Both Ways Is the Only Way I Want It by Maile Meloy
A Fan’s Notes by Frederick Exley
Solar by Ian McEwan
Shoplifting from American Apparel by Tao Lin
Stories II by Scott McLanahan
American Subversive by David Goodwillie

Comics

The Nightly News by Jonathan Hickman
RASL vol. 1 by Jeff Smith
Young Avengers vol. 2 by Allen Heinberg and Jimmy Cheung
Asterios Polyp by David Mazzucchelli
Omega the Unknown by Jonathan Lethem and Farel Dalrymple
The Flash book 1 Blood Will Run by Geoff Johns and Scott Kollins and Ethan Van Sciver
Fantastic Four vol. 1 by Mark Waid and Mike Wieringo
Daredevil vol. 1 Ultimate Collection by Brian Michael Bendis and David Mack and Alex Maleev
Daredevil Born Again by Frank Miller and David Mazzucchelli
Black Summer by Warren Ellis and Juan Jose Ryp
Batman Year One by Frank Miller and David Mazzucchelli
New X-Men vol. 1 by Grant Morrison and Frank Quitely and Ethan Van Sciver and Leinil Francis Yu
Global Frequency vol. 1 Planet Ablaze by Warren Ellis
Marvel 1602 Premiere HC by Neil Gaiman and Andy Kubert
Superman/Batman vol. 1 Public Enemies by Jeph Loeb and Ed McGuinness
Wolverine: Enemy of the State by Mark Millar and John Romita Jr. and and Kaare Andrews
The Middleman: The Collected Series Indispensability by Javier Grillo-Marxuach and Les McClaine
I Kill Giants by Joe Kelly and J. M. Ken Niimura

Obviously, this list is way too ambitious for any human to complete in a single season. But I’ll take a crack at it. I imagine that most of the graphic novels will fall by the wayside as I already read three or four comics a week each Wednesday. However, if you think I’m missing something absolutely crucial, please let me know. And feel free to post your own lists in the comments sections.

Bi-Weekly Friday Art Roundup III: Galactus, Hamlet, Tony Stark

Bi-Weekly Friday Art Roundup is a feature I’m using to promote some unsung talents in the comic world. Each installment will look at five different books with artists working at varying levels of the industry, be it the indies, unpublished work, or even superhero fare for the Big Two. And of course, there’s always my covert goal of hyping my own comic book projects. So with the introduction out of the way, let’s get started.

1. Unpublished Artist Jaime Castro

With the script for The Black List graphic novel completed, co-writer Mark Kleman and I had to find a new artist to collaborate with while Lamair Nash finished his pages. For those of you who don’t know, graphic novel publishing is much different than literary fiction and more in line with creative nonfiction. We pitched to Arcana with a 22 page sample. They accepted. Now they want 110 pages. That’s going to take Lamair a long time.

In the meantime, we discovered Jaime Castro on the Millarworld forums (seriously, that place is a treasure trove of talented artists looking for writers).  We checked out his DeviantArt profile, and this is the page that made me fall in love. Besides the fact that Jaime’s art involves a superhero team fighting Nazis (awesome, right?), he also draws a dinosaur capable of reading. Look at him! Isn’t that just the perfect dinosaur? And he gets so excited about what he’s reading that he has to show it to his friend. What’s going on in his dino-brain? I definitely want to know. And when Mark and I saw this we knew Jamie would be perfect for our upcoming short, Montgomery X. Chesterfield, Gentleman of the 22nd Century.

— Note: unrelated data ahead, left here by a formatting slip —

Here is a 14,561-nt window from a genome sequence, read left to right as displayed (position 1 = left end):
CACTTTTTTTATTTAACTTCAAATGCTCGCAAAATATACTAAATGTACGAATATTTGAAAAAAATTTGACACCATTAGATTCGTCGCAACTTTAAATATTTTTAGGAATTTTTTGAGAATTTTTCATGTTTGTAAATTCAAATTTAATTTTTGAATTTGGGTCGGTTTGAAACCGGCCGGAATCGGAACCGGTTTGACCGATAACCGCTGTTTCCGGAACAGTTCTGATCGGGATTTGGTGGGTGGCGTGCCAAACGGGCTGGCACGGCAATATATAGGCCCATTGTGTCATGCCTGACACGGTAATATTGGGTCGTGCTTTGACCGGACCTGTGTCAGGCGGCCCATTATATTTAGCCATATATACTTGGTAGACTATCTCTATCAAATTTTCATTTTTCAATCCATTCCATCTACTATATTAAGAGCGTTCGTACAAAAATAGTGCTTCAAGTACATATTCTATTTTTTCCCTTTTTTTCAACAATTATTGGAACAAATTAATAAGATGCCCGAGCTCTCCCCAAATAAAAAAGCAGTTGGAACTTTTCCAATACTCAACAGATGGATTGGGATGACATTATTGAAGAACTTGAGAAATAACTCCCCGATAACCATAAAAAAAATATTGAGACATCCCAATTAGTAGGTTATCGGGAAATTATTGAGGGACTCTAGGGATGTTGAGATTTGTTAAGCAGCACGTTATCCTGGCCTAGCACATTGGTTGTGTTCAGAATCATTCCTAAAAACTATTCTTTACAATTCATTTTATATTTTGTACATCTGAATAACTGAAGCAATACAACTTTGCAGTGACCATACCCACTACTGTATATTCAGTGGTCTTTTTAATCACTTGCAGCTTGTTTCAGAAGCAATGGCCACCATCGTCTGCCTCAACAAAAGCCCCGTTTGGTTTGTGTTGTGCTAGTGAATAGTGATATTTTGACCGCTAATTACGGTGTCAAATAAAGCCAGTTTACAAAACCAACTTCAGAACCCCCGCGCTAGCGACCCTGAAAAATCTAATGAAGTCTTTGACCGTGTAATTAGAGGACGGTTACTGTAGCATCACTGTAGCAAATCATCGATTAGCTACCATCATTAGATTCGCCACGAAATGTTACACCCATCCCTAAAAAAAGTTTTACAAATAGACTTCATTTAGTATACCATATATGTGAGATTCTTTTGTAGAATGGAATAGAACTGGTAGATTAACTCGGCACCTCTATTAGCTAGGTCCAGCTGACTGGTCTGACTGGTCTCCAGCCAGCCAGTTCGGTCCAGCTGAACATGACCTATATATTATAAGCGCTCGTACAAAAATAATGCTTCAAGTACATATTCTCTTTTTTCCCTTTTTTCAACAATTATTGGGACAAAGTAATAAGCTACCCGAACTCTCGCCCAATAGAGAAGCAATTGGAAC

2. Kill Shakespeare #1 written by Conor McCreery and Anthony Del Col with art from Andy Belanger

I don’t know Andy Belanger, but I’ll definitely remember the name after Kill Shakespeare #1. For those unaware of the concept, Kill Shakespeare is mash-up set halfway through the events of Hamlet when the titular character is returning home to confront his uncle. He meets the Three Witches from Macbeth and teams up with Richard III. If that isn’t enough to pique your interest, check out the art by Belanger. It invokes the king and queen time period without devolving into Holy Grail camp, which is a serious concern in a property as insane as this one.  Like my list from a month or so back, this is a good one to get non-comic readers interested in the medium.

3. SHIELD #1 written by Jonathan Hickman with art from Dustin Weaver

Click on the above image to view it in full resolution; it’s the only way to do it justice. Again, I’ve never heard of Dustin Weaver, but where has he been all my life? Jonathan Hickman is one of my favorite Marvel writers. He takes this universe seriously, and that’s painfully obvious from this debut issue in which Leonardo da Vinci stands revealed as a member of SHIELD, the peace keeping force in the Marvel U.  Weaver is asked to draw a ridiculous amount of meta-insanity, and he does so with considerable skill. Just look at the above example of Galileo battling Galactus the World Eater in 1582 Rome! How can you not buy this book!?

4. The Black List written by Salvatore Pane and Mark Kleman with art from Lamair Nash

This is the super top-secret, NEVER BEFORE REVEALED, unfinished first page of The Black List graphic novel! It’s not a deleted pitch page or cover, like the other stuff I’ve uploaded. This is the real deal, just waiting to be inked, lettered and collected into the final volume. We just received this from Lamair Nash a few days ago, and it’s really hard to describe the amazing experience of dreaming up a scene in your head and then having a talented artist render it on the page. Also, holy crap, has Nash improved or what? I always thought the man had chops, but this is outstanding. I cannot wait to see the finished project.

5. Iron Man: Noir #1 written by Scott Snyder with art from Manuel Garcia

Longtime readers know that I am a Scott Snyder disciple. I blogged about American Vampire before it was the indie darling it’s become, and I am a big fan of his excellent prose short story collection, Voodoo Heart.  That being said, I love his take on Iron Man in a noir setting. Marvel’s Noir line reimagines their major characters as gritty 1930’s analogues more at home in The Maltese Falcon than Batman and Robin. Most of these titles have been hit or miss, but Snyder’s take has earned rave reviews so far. And Manuel Garcia is turning in career defining work here, people. I couldn’t find a decent picture of his noir-inspired take on Tony Stark’s Iron Man armor, but it really has to be seen to be believed. If you’re excited about the upcoming film, pick this up as an alternative universe primer on the one-and-only Tony Stark.